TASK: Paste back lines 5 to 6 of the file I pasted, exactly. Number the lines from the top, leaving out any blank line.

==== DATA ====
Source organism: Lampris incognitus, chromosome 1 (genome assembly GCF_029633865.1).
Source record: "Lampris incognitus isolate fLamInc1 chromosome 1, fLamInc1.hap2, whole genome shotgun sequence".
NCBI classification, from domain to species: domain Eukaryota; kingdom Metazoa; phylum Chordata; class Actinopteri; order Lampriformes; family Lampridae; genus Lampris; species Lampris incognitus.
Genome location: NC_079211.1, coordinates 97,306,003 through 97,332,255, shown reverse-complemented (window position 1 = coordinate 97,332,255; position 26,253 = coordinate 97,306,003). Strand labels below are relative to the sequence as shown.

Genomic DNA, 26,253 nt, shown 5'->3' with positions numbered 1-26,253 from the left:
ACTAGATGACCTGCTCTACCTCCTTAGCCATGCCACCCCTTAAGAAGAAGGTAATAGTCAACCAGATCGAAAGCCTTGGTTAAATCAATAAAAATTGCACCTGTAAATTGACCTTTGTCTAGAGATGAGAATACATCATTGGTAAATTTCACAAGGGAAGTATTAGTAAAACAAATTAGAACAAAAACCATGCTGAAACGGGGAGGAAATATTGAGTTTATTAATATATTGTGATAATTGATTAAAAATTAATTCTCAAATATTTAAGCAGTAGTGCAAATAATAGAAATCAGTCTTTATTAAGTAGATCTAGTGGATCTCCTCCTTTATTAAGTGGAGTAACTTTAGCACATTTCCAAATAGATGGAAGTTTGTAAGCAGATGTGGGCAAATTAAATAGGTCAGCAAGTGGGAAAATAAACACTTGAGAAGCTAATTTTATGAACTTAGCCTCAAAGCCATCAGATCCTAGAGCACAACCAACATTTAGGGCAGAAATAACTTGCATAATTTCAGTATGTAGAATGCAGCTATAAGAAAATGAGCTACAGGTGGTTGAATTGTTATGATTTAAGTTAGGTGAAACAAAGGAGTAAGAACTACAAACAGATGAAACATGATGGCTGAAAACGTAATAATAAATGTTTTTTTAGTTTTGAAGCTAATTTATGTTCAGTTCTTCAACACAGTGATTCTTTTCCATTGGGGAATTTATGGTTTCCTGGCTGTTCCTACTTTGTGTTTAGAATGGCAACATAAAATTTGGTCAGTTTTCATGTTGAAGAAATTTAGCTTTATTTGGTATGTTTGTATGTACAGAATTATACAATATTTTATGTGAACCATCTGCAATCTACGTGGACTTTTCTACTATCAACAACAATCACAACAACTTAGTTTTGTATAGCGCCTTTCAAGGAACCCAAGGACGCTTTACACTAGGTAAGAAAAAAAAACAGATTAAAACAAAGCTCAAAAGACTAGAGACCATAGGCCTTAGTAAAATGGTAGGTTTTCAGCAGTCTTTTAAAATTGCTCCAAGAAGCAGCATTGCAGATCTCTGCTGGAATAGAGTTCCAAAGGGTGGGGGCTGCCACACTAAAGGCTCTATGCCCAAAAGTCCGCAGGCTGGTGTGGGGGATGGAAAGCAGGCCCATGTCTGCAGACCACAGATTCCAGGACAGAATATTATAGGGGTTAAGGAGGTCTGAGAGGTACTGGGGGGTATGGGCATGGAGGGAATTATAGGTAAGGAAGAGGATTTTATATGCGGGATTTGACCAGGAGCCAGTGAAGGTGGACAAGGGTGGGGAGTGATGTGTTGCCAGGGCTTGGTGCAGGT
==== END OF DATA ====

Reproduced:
Genomic DNA, 26,253 nt, shown 5'->3' with positions numbered 1-26,253 from the left:
ACTAGATGACCTGCTCTACCTCCTTAGCCATGCCACCCCTTAAGAAGAAGGTAATAGTCAACCAGATCGAAAGCCTTGGTTAAATCAATAAAAATTGCACCTGTAAATTGACCTTTGTCTAGAGATGAGAATACATCATTGGTAAATTTCACAAGGGAAGTATTAGTAAAACAAATTAGAACAAAAACCATGCTGAAACGGGGAGGAAATATTGAGTTTATTAATATATTGTGATAATTGATTAAAAATTAATTCTCAAATATTTAAGCAGTAGTGCAAATAATAGAAATCAGTCTTTATTAAGTAGATCTAGTGGATCTCCTCCTTTATTAAGTGGAGTAACTTTAGCACATTTCCAAATAGATGGAAGTTTGTAAGCAGATGTGGGCAAATTAAATAGGTCAGCAAGTGGGAAAATAAACACTTGAGAAGCTAATTTTATGAACTTAGCCTCAAAGCCATCAGATCCTAGAGCACAACCAACATTTAGGGCAGAAATAACTTGCATAATTTCAGTATGTAGAATGCAGCTATAAGAAAATGAGCTACAGGTGGTTGAATTGTTATGATTTAAGTTAGGTGAAACAAAGGAGTAAGAACTACAAACAGATGAAACATGATGGCTGAAAACGTAATAATAAATGTTTTTTTAGTTTTGAAGCTAATTTATGTTCAGTTCTTCAACACAGTGATTCTTTTCCATTGGGGAATTTATGGTTTCCTGGCTGTTCCTACTTTGTGTTTAGAATGGCAACATAAAATTTGGTCAGTTTTCATGTTGAAGAAATTTAGCTTTATTTGGTATGTTTGTATGTACAGAATTATACAATATTTTATGTGAACCATCTGCAATCTACGTGGACTTTTCTACTATCAACAACAATCACAACAACTTAGTTTTGTATAGCGCCTTTCAAGGAACCCAAGGACGCTTTACACTAGGTAAGAAAAAAAAACAGATTAAAACAAAGCTCAAAAGACTAGAGACCATAGGCCTTAGTAAAATGGTAGGTTTTCAGCAGTCTTTTAAAATTGCTCCAAGAAGCAGCATTGCAGATCTCTGCTGGAATAGAGTTCCAAAGGGTGGGGGCTGCCACACTAAAGGCTCTATGCCCAAAAGTCCGCAGGCTGGTGTGGGGGATGGAAAGCAGGCCCATGTCTGCAGACCACAGATTCCAGGACAGAATATTATAGGGGTTAAGGAGGTCTGAGAGGTACTGGGGGGTATGGGCATGGAGGGAATTATAGGTAAGGAAGAGGATTTTATATGCGGGATTTGACCAGGAGCCAGTGAAGGTGGACAAGGGTGGGGAGTGATGTGTTGCCAGGGCTTGGTGCAGGT